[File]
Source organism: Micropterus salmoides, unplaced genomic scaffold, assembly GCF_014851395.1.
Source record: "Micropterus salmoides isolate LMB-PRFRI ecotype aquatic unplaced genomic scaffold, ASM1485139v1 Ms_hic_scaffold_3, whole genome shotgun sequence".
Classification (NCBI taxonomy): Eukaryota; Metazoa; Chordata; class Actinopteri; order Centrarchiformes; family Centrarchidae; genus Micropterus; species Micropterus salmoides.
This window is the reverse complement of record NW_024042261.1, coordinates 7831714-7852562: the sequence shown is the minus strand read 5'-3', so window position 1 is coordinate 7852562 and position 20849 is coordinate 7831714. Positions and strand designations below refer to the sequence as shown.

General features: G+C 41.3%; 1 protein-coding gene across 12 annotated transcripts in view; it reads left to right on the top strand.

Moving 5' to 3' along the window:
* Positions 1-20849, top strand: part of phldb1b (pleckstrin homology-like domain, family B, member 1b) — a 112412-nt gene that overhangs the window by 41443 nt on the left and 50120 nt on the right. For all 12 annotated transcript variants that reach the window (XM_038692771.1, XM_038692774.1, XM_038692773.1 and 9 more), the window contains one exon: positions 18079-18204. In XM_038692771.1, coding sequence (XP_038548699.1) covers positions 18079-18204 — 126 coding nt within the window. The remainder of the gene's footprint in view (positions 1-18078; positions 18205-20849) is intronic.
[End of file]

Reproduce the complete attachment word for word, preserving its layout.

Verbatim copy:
Source organism: Micropterus salmoides, unplaced genomic scaffold, assembly GCF_014851395.1.
Source record: "Micropterus salmoides isolate LMB-PRFRI ecotype aquatic unplaced genomic scaffold, ASM1485139v1 Ms_hic_scaffold_3, whole genome shotgun sequence".
Classification (NCBI taxonomy): Eukaryota; Metazoa; Chordata; class Actinopteri; order Centrarchiformes; family Centrarchidae; genus Micropterus; species Micropterus salmoides.
This window is the reverse complement of record NW_024042261.1, coordinates 7831714-7852562: the sequence shown is the minus strand read 5'-3', so window position 1 is coordinate 7852562 and position 20849 is coordinate 7831714. Positions and strand designations below refer to the sequence as shown.

General features: G+C 41.3%; 1 protein-coding gene across 12 annotated transcripts in view; it reads left to right on the top strand.

Moving 5' to 3' along the window:
* Positions 1-20849, top strand: part of phldb1b (pleckstrin homology-like domain, family B, member 1b) — a 112412-nt gene that overhangs the window by 41443 nt on the left and 50120 nt on the right. For all 12 annotated transcript variants that reach the window (XM_038692771.1, XM_038692774.1, XM_038692773.1 and 9 more), the window contains one exon: positions 18079-18204. In XM_038692771.1, coding sequence (XP_038548699.1) covers positions 18079-18204 — 126 coding nt within the window. The remainder of the gene's footprint in view (positions 1-18078; positions 18205-20849) is intronic.